In the current instance, it might be useful to define what "it works" means. Efficiency is obviously not the goal of democracy, and messiness is hard-wired into the process, but I'm inclined to think that gridlock and/or stalemate is also not the goal of democracy. There are no societies worthy of the name that have no government, but in order to be of use to the citizens who put it in place, government has to have some minimal level of functionality. We're not seeing much of that lately, despite statements from several parties that "divided government" is somehow a good thing.

There are plentiful drawbacks to a "united" government as well, but a "united" government is typically able to at least begin to put a governing plan into motion, and the voting public in a society that claims to be democratic expects that to happen.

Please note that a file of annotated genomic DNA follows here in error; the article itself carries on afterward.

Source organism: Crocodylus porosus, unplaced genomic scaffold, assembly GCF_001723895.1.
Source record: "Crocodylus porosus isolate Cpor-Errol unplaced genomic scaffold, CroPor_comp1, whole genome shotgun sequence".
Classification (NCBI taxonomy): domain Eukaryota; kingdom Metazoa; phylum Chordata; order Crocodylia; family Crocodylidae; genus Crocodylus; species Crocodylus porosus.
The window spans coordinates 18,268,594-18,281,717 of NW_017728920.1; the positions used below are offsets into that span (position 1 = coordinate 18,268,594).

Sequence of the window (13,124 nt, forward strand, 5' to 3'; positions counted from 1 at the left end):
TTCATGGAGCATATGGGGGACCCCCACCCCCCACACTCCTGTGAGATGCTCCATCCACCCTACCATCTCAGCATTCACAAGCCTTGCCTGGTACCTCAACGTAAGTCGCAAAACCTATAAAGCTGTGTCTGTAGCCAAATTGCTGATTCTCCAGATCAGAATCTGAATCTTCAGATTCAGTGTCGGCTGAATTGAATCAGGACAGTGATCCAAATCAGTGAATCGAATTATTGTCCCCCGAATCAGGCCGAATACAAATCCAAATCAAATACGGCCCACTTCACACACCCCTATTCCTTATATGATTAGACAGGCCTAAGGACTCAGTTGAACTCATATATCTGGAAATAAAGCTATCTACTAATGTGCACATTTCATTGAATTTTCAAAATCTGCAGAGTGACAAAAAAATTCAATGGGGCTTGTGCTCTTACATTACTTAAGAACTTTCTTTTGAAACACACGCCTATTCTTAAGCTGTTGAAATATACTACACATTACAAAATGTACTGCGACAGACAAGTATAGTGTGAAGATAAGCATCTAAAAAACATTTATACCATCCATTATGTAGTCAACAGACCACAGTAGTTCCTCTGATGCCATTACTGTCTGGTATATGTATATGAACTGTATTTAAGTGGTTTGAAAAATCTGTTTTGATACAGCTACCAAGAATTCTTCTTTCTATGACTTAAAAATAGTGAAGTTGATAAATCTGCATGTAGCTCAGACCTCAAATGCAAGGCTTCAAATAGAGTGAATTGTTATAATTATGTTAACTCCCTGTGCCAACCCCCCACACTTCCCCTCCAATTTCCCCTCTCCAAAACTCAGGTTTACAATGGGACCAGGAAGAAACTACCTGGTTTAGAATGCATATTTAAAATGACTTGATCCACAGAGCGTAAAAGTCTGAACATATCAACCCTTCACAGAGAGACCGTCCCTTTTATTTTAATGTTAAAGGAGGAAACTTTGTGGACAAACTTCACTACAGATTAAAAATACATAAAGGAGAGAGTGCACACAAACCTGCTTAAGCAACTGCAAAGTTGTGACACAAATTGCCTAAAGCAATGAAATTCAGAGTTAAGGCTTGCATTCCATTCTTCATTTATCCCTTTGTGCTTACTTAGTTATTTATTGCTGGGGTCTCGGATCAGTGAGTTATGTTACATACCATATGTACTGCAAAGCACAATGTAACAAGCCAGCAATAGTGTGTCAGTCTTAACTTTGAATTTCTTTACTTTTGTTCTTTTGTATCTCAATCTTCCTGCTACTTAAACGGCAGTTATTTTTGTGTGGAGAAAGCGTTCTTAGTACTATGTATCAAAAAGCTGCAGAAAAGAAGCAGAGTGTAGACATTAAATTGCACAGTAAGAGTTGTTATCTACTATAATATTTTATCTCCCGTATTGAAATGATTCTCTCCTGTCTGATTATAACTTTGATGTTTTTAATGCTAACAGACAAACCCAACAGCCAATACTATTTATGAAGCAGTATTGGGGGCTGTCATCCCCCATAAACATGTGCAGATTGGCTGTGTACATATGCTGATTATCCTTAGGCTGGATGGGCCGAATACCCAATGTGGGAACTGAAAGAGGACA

My sympathies, for what little they're worth, are with the Governor. The legislature's elimination of funding for the Department of Revenue was—to put a very positive spin on it—an exercise in spitefulness. More accurately, it reflects the childish bullying that has characterized far too much of Republican behavior since I arrived in Minnesota. That said, however, and despite where my sympathies may lie, I'm also inclined to think the Governor is on very shaky constitutional ground. As anyone who pays attention to politics knows, to deprive a government entity of funding, whether it's the Department of Revenue or the legislature, is to render it powerless and, in effect, useless. There's nothing noble about the Republican-controlled legislature depriving the fund-raising arm of state government of the money necessary to do its job, nor is there anything noble about Dayton's line-item veto defunding the legislature in response.